Bergen County-based Green Knuckle Material will celebrate the release of their sophomore EP, “Renaissance,” on Dec. 9 at Sticks & Stones in Hawthorne with Pixel Face, Jean Pool, Offkey Lifestyle and The Dead Flowers.
Like The Beastie Boys, The Roots, Arrested development, 311, Black Eyed Peas, Rage Against the Machine and Lincoln Park, Bergen County-based Green Knuckle Material successively fuse rock and rap in a provocative and entertaining way. Yet, they don’t sound like any of those bands, which is a good thing because it means they have their own thing going on “Renaissance,” their sophomore EP and debut on Hillsborough indie Bad Cat Records.
It’s the nuances that make a record great, especially when they’re unexpected, and that is the case on all five of the EP’s tracks:
intricate drumming on the opening quasi-love song “Lullaby”
tasty bass intro, delicious horn lines and meaty sax solo of “Soon As”
piano runs at the end of “Hole,” and the la la la’s throughout that sound nothing like The Beatles, but more like Geronimo with a hatchet in his hand
quirky organ track on the anthemic “For the First Time”
jazz and drum flourishes on the closing “Pictures.”
Right from the get-go, Green Knuckle Material stay true to their acoustic take on rap music but go far beyond that this time out, especially with a fantastic use of horns that sometimes flirt with jazz. The whole record shines with varied, energetic musicianship; clever, bright arrangements; inspired, intricate vocal interplay, and rich, captivating lyrics, but I particularly love “For the First Time” because of its strong sense of hope in the face of great global despair. The insane fun of “Holes” also stands out.
Throughout “Renaissance,” Green Knuckle Material wax philosophic about life and issues in a way that is very entertaining with a diversity of music styles and approaches weaved together seamlessly by Michael Ravenda and Josh Gustin, co-producers and engineers. This is the way a local band should release a record: hire an experienced producer to lay down five great tracks that leave listeners thirsty for more. You can get a good taste of Green Knuckle Material, as well as some pretty decent food, at the release party for “Renaissance” on Dec. 9 at Sticks & Stones in Hawthorne with Pixel Face, Jean Pool, Offkey Lifestyle, and The Dead Flowers. The band also will play Bad Cat’s Not Half Bad Fest 2018 on Jan. 6 at Blackburn Hall in Watchung also with Jean Pool and Offkey Lifestyle, as well as Hodera, WATERMEDOWN, Will Wood and the Tapeworms, Your Persona, Callout, Modern Chemistry, Coping Skills, Perennial, Goalkeepr, Fernway, Better Machines, half full, Greg Mendez, Jesse Barki, Calm Down, Paper Mache and Special Lady.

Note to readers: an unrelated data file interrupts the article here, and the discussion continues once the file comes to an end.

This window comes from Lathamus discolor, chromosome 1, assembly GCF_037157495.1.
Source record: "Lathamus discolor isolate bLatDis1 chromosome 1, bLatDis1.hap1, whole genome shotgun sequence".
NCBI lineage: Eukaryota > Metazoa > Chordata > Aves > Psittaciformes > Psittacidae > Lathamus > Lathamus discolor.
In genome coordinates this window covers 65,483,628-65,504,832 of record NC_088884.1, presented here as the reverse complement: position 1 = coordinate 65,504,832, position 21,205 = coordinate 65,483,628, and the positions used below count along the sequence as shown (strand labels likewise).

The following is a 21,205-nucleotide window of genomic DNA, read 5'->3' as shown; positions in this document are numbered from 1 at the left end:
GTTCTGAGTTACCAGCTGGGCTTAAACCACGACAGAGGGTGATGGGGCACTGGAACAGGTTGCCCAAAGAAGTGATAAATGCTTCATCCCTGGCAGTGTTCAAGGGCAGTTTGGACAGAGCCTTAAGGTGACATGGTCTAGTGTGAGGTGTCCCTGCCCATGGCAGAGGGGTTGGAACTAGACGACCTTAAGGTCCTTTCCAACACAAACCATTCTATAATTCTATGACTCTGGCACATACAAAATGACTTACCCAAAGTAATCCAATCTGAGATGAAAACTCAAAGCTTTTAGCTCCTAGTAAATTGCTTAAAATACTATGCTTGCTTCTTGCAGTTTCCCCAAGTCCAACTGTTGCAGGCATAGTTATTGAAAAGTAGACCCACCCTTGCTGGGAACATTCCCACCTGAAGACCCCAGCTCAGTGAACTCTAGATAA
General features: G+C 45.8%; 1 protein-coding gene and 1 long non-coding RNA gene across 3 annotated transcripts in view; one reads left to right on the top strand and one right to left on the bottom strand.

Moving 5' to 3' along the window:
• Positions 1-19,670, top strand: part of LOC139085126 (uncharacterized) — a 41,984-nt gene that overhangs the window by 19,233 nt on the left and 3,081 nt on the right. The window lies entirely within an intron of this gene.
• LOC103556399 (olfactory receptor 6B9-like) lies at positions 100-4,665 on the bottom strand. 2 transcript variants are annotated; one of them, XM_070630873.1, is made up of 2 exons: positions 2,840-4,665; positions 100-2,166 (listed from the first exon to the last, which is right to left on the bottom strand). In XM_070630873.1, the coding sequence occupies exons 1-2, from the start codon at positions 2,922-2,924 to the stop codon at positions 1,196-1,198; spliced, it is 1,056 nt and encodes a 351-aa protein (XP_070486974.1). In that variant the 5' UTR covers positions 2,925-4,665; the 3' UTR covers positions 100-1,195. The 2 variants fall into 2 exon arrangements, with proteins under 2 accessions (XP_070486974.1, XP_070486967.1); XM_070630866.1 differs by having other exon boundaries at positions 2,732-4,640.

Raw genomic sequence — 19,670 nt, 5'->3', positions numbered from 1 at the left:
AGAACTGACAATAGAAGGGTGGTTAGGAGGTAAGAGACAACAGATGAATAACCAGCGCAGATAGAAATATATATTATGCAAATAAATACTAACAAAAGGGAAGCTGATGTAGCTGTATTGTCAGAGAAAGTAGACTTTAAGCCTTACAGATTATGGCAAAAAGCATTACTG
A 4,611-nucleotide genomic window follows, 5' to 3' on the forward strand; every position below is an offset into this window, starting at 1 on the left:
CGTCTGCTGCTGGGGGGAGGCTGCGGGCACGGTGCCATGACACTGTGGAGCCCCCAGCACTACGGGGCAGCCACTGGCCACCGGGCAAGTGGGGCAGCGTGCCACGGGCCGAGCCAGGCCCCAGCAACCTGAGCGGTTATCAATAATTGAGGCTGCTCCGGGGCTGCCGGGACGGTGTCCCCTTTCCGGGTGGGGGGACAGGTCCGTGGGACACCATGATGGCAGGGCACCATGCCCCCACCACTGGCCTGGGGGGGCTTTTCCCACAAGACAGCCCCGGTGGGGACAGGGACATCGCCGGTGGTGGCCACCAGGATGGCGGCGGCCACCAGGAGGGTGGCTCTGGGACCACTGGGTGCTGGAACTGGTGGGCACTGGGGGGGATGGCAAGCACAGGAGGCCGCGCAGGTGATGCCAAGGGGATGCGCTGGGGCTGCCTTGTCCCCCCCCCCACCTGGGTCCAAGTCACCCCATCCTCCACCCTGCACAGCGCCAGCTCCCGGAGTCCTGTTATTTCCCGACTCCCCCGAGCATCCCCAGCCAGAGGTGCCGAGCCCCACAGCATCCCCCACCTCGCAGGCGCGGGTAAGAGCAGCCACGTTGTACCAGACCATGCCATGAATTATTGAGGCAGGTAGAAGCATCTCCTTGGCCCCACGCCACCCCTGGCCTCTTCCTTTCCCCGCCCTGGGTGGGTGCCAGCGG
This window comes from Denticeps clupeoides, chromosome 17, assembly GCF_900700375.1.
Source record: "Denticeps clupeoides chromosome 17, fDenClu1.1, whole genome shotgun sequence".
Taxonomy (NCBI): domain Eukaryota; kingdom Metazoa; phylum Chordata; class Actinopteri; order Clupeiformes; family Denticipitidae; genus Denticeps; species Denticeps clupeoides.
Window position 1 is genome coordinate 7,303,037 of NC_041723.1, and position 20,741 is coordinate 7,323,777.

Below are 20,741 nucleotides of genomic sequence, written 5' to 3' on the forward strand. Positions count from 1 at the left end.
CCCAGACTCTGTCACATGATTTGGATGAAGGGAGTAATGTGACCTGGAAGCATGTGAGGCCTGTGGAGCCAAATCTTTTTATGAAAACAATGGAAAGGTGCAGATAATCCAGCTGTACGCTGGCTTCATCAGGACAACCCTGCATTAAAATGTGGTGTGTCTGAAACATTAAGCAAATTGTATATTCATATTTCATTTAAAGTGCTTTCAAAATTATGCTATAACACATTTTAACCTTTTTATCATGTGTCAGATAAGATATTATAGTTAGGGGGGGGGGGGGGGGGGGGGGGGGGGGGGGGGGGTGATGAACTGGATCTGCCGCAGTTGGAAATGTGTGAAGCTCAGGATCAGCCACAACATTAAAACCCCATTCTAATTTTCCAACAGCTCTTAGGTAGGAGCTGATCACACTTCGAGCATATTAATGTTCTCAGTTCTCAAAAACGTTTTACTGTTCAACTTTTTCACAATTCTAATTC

ON THE ROAD: Alice In Chains at Lunatic Luau18 In Virginia Beach
Lunatic Luau18 took place Saturday, May 5th at the Veterans United Home Loans Amphitheater at Virginia Beach, VA. The festival included performances by Alice in Chains, Stone Sour, Stone Temple Pilots, Bullet For My Valentine, Sevendust, and Tremonti on the Main Stage, and Steel Panther, Popevil, The Sword, Unlocking The Truth, and RVNT on the Side Stage. Photographer Mischa Linares was on hand to cover the event. Here are photos of Alice in Chains from the festival.
Willie Nile's Birthday Bash To Take Place At House Of Independents
(ASBURY PARK, NJ) -- No stranger to the Jersey Shore, Willie Nile returns to Asbury Park on Saturday, June 9 for a Rock 'N Roll Birthday Bash at House of Independents. He will be supported by local favorites Colossal Street Jam. Doors are at 7:00pm. Tickets range from $30 to $60.
Around NY: Bon Jovi at MSG
(NEW YORK, NY) -- On Wednesday, May 9th, Bon Jovi headlined a sold out show at Madison Square Garden. Photographer Debra L. Rothenberg was on hand to capture some shots of the newly inducted member of the Rock and Roll Hall of Fame.
Around NY: Williams Honor At MSG
(NEW YORK, NY) -- On Wednesday, May 9th, Williams Honor - a band born out of the Jersey Shore and Nashville - got the opportunity to open for Bon Jovi at Madison Square Garden. Photographer Debra L. Rothenberg was on hand to capture the night.